The Return of the Native. Source of photograph: the Anniversary Edition of the Wessex Novels, 1920, facing IV, 246. Scanned image (2002) by Philip V. Allingham; text by Allingham and George P. Landow. [You may use this image without prior permission for any scholarly or educational purpose as long as you (1) credit the person who scanned the image and (2) link your document to this URL.]— Hardy's Alderworth Cottage in Hardy's
According to the editors, many of whose remarks seem based on Thomas Hardy's Wessex (1913) by Herman Lea,
Alderworth, the fictitious name of the cottage which Clym rented after his marriage to Eustacia, was situated 'about two miles beyond the village of East Egdon'. East Egdon represents Affpuddle, a village near Dorchester. It was at the church in this village that Clym and Eustacia were married.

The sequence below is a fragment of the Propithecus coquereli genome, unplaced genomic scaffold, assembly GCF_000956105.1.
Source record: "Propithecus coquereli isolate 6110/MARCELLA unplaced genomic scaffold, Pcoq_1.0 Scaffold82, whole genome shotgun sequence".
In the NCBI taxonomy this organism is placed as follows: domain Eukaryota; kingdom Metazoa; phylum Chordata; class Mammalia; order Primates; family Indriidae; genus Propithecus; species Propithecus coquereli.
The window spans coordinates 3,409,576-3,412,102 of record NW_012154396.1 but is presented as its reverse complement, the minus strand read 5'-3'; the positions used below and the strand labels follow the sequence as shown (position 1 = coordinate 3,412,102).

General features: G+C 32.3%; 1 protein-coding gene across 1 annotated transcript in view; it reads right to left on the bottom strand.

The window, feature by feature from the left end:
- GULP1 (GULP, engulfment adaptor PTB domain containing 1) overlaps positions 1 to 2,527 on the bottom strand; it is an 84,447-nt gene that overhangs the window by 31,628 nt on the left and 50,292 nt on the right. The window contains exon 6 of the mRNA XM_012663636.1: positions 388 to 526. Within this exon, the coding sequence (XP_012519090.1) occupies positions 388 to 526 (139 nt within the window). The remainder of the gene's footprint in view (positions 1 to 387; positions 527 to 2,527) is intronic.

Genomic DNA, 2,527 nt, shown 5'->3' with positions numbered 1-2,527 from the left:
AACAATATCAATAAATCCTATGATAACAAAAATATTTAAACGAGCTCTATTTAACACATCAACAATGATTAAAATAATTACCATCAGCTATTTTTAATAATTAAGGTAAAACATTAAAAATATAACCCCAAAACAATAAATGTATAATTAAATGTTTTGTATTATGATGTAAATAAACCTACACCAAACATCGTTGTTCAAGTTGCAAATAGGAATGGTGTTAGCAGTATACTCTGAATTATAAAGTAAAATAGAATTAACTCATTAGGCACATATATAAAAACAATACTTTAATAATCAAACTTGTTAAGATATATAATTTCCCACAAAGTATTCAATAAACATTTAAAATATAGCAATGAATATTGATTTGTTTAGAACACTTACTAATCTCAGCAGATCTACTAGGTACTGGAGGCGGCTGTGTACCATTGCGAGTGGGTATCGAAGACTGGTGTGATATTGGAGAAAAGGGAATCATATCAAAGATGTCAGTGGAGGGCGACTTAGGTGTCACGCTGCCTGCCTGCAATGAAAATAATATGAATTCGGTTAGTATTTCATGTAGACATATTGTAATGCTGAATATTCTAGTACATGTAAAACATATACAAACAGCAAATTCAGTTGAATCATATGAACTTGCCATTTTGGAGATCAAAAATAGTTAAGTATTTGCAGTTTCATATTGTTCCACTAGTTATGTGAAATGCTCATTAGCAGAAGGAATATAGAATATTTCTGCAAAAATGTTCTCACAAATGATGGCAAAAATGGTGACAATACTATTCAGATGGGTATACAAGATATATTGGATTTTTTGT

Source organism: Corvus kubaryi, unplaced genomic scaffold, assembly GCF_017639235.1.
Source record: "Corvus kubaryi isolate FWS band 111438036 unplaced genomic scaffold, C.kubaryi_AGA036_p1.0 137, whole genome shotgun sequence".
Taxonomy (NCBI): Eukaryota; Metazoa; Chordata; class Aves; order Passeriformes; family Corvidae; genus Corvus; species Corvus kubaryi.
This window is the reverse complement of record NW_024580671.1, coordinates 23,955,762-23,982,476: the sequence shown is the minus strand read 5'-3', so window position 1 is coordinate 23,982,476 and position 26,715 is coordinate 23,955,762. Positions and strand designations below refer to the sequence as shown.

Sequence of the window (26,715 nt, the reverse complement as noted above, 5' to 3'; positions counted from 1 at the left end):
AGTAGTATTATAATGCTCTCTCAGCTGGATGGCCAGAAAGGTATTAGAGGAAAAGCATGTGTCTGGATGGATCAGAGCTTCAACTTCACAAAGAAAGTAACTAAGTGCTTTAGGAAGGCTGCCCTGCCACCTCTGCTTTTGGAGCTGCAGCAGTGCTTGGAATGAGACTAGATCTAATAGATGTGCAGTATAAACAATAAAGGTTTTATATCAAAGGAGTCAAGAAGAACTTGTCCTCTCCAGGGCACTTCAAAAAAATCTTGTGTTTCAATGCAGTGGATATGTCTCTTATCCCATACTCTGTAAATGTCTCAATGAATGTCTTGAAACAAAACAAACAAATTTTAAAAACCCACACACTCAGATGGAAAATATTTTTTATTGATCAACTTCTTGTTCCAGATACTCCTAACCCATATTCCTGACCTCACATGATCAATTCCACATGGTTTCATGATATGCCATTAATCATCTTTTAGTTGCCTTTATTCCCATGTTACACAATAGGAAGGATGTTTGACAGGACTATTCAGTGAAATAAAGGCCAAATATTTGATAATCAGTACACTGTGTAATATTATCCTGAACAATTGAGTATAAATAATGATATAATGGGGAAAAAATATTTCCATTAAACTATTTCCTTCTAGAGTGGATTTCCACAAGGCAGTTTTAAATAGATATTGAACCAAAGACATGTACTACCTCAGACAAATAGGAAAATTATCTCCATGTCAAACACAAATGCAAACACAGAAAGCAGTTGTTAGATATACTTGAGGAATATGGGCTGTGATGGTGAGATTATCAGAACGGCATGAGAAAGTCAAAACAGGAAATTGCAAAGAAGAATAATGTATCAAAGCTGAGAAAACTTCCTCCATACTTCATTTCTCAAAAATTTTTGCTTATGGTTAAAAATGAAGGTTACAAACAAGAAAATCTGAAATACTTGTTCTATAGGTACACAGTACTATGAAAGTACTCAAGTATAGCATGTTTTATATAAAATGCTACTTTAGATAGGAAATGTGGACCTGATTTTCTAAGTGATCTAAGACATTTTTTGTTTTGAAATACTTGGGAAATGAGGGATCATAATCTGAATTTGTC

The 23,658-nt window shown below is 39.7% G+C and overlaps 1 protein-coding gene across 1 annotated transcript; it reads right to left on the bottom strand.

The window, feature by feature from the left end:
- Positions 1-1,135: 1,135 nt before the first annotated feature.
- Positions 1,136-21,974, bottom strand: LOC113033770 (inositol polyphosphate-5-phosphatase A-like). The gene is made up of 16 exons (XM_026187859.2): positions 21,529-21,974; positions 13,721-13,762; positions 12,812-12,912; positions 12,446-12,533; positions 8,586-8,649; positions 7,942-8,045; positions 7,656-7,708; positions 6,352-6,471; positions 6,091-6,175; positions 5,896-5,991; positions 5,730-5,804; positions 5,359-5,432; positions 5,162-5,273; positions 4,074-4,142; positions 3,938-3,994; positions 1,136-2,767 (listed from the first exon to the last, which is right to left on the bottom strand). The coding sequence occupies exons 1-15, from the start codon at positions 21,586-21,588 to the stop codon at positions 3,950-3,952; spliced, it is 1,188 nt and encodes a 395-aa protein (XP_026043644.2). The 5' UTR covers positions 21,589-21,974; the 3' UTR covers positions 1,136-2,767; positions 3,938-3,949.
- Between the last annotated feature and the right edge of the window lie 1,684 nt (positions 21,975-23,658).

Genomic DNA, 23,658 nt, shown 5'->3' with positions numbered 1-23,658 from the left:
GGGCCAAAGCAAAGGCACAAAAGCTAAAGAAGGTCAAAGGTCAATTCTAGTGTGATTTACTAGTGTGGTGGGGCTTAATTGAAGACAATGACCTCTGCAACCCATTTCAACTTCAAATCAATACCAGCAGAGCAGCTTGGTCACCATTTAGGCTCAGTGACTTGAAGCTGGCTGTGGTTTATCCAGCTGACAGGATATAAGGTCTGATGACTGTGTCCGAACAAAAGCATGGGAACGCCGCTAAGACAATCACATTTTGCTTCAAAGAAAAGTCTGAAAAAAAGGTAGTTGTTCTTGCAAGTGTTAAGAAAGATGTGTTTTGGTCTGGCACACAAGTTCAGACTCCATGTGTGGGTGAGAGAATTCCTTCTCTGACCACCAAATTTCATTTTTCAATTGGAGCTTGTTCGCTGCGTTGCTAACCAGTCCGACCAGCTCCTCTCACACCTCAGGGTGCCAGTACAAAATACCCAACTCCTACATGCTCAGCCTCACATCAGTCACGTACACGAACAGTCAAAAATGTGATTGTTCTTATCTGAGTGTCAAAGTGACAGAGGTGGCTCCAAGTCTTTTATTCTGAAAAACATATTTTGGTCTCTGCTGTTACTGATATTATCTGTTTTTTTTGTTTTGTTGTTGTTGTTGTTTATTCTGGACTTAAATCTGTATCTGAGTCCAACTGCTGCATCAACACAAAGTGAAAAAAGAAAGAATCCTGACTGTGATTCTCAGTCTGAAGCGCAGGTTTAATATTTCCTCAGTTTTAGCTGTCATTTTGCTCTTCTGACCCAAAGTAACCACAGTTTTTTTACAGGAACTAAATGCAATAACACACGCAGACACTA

The cottage was in a lonely situation, for 'it was almost as lonely as that of Eustacia's grandfather, but the fact that it stood near a heath was disguised by a belt of firs which almost enclosed the premises'"
Hardy, Thomas. The Return of the Native in The Writings of Thomas Hardy in Prose and Verse with Prefaces and Notes in Twenty-One Volumes. Vol. IV. New York & London: Harper & Brothers, 1920. This edition derives in part from previous editions and the photographs of 1912.
Last modified 24 August 2008